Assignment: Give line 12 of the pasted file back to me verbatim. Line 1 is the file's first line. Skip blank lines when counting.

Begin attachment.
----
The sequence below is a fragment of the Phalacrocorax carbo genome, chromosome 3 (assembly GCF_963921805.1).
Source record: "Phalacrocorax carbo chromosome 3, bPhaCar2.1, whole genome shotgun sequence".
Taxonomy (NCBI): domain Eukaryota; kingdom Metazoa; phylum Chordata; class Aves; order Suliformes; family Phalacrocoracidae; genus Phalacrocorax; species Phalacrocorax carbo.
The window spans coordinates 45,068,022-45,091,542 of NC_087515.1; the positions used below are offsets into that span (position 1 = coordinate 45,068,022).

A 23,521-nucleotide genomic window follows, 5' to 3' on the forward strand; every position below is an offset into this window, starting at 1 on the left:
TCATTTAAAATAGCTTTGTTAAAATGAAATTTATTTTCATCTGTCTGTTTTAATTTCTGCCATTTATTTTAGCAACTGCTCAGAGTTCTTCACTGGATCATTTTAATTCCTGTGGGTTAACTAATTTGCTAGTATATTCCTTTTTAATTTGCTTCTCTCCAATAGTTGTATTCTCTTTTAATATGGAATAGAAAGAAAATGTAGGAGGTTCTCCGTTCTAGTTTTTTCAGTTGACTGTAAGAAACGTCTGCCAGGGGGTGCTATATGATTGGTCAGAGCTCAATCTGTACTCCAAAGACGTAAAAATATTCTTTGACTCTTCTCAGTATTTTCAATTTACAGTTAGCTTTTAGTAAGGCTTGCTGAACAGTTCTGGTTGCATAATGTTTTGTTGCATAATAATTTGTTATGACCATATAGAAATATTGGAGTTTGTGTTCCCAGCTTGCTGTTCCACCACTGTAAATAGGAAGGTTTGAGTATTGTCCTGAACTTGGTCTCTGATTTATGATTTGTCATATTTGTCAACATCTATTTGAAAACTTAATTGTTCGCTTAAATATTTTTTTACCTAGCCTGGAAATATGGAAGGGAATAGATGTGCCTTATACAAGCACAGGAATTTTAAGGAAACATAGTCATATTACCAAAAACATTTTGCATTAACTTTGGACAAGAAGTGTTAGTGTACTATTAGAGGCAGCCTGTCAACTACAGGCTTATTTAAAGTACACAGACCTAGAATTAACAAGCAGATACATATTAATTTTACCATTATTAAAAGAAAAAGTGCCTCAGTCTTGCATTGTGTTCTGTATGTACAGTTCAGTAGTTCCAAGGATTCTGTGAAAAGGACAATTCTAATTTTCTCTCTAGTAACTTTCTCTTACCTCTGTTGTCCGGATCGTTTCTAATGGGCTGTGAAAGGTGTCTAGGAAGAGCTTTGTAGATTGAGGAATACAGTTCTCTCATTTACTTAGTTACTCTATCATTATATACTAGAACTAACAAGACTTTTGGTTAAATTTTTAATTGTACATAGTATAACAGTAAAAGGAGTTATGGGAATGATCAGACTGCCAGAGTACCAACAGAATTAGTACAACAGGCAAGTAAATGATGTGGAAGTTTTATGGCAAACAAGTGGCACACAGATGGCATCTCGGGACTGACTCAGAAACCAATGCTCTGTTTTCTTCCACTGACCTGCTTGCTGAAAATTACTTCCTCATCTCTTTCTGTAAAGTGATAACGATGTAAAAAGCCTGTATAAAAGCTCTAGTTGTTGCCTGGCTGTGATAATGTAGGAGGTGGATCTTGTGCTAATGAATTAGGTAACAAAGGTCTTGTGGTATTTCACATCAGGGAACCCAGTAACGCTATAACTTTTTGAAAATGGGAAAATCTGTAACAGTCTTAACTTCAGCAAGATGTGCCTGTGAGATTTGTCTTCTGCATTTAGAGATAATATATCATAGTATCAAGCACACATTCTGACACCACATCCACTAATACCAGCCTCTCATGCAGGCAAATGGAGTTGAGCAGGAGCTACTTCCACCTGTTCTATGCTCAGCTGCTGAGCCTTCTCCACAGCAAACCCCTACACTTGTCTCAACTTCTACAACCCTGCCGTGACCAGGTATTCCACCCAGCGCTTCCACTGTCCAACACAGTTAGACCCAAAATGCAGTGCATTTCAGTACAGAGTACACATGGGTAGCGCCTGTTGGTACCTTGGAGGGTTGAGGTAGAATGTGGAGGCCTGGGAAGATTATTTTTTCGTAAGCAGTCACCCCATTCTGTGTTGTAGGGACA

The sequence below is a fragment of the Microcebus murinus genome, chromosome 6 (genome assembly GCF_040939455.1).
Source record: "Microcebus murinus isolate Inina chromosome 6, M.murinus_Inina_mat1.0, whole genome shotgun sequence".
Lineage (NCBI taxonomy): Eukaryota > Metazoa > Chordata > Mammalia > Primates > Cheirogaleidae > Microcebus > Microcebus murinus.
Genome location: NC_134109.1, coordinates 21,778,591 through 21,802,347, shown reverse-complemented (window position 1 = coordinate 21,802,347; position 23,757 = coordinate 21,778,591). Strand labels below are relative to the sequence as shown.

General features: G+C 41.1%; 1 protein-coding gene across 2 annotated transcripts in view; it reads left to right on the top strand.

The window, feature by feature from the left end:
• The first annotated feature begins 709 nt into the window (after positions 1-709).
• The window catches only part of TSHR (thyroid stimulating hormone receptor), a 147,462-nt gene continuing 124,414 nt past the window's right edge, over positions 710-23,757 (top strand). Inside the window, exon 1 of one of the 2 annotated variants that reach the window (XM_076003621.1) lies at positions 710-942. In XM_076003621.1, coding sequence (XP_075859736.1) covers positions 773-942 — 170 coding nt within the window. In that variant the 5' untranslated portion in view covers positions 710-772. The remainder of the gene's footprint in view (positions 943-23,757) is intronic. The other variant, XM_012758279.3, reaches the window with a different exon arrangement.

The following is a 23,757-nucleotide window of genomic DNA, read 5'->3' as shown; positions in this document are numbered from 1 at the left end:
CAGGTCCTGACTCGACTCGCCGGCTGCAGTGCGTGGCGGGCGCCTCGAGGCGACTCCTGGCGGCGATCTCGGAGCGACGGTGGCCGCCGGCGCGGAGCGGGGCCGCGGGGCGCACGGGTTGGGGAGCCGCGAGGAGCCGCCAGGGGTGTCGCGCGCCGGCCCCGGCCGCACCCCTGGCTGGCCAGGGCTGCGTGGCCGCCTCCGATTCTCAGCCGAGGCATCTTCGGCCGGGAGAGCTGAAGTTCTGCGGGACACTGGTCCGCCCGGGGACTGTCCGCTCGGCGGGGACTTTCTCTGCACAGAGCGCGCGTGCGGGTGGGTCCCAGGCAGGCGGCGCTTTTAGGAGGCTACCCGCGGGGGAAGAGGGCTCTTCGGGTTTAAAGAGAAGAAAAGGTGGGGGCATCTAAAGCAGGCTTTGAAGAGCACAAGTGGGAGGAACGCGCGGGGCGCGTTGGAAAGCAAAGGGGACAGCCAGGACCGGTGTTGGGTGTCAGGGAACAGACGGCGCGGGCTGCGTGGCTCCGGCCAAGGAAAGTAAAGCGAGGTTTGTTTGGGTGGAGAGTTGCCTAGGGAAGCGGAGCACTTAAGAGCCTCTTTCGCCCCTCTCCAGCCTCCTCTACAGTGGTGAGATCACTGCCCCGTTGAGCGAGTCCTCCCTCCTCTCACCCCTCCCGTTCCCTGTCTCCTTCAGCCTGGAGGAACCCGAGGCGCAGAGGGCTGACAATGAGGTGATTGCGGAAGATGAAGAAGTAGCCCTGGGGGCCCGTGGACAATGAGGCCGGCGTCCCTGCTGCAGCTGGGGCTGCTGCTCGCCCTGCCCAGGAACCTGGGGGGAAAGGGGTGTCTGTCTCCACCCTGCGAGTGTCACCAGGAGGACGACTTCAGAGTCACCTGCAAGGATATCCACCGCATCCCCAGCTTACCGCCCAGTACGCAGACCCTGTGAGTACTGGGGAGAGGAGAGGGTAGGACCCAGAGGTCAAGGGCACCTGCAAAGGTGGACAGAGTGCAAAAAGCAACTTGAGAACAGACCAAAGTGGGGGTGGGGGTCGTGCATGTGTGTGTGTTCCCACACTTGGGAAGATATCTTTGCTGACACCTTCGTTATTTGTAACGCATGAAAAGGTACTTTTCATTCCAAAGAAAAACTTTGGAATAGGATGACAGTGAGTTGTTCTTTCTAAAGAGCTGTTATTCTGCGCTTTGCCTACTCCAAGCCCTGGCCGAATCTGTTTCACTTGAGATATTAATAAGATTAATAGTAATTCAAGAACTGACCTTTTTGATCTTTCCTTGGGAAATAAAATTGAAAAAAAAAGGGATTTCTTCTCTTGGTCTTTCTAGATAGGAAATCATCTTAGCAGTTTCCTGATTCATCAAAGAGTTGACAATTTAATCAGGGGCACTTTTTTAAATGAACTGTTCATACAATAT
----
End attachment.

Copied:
The window, feature by feature from the left end: